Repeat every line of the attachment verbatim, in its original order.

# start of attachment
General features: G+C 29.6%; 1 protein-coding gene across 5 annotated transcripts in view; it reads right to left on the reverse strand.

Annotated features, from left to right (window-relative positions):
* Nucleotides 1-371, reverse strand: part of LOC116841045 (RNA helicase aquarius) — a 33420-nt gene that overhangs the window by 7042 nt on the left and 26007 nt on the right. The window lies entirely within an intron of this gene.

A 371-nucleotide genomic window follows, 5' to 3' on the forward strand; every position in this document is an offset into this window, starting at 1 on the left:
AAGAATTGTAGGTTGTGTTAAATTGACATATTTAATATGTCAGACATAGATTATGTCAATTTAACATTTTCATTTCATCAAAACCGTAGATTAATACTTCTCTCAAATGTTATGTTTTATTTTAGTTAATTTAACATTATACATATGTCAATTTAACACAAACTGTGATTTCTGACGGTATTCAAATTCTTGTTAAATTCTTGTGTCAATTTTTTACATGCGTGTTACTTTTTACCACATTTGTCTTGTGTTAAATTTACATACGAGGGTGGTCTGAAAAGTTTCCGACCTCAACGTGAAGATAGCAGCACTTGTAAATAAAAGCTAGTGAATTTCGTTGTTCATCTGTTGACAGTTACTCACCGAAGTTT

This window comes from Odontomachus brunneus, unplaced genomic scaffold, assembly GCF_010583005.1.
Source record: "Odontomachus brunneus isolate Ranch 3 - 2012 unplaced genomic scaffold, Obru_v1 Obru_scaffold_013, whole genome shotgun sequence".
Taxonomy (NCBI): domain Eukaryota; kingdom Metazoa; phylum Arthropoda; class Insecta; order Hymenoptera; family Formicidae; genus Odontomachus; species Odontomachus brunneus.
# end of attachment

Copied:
General features: G+C 29.6%; 1 protein-coding gene across 5 annotated transcripts in view; it reads right to left on the reverse strand.

Annotated features, from left to right (window-relative positions):
* Nucleotides 1-371, reverse strand: part of LOC116841045 (RNA helicase aquarius) — a 33420-nt gene that overhangs the window by 7042 nt on the left and 26007 nt on the right. The window lies entirely within an intron of this gene.

A 371-nucleotide genomic window follows, 5' to 3' on the forward strand; every position in this document is an offset into this window, starting at 1 on the left:
AAGAATTGTAGGTTGTGTTAAATTGACATATTTAATATGTCAGACATAGATTATGTCAATTTAACATTTTCATTTCATCAAAACCGTAGATTAATACTTCTCTCAAATGTTATGTTTTATTTTAGTTAATTTAACATTATACATATGTCAATTTAACACAAACTGTGATTTCTGACGGTATTCAAATTCTTGTTAAATTCTTGTGTCAATTTTTTACATGCGTGTTACTTTTTACCACATTTGTCTTGTGTTAAATTTACATACGAGGGTGGTCTGAAAAGTTTCCGACCTCAACGTGAAGATAGCAGCACTTGTAAATAAAAGCTAGTGAATTTCGTTGTTCATCTGTTGACAGTTACTCACCGAAGTTT

This window comes from Odontomachus brunneus, unplaced genomic scaffold, assembly GCF_010583005.1.
Source record: "Odontomachus brunneus isolate Ranch 3 - 2012 unplaced genomic scaffold, Obru_v1 Obru_scaffold_013, whole genome shotgun sequence".
Taxonomy (NCBI): domain Eukaryota; kingdom Metazoa; phylum Arthropoda; class Insecta; order Hymenoptera; family Formicidae; genus Odontomachus; species Odontomachus brunneus.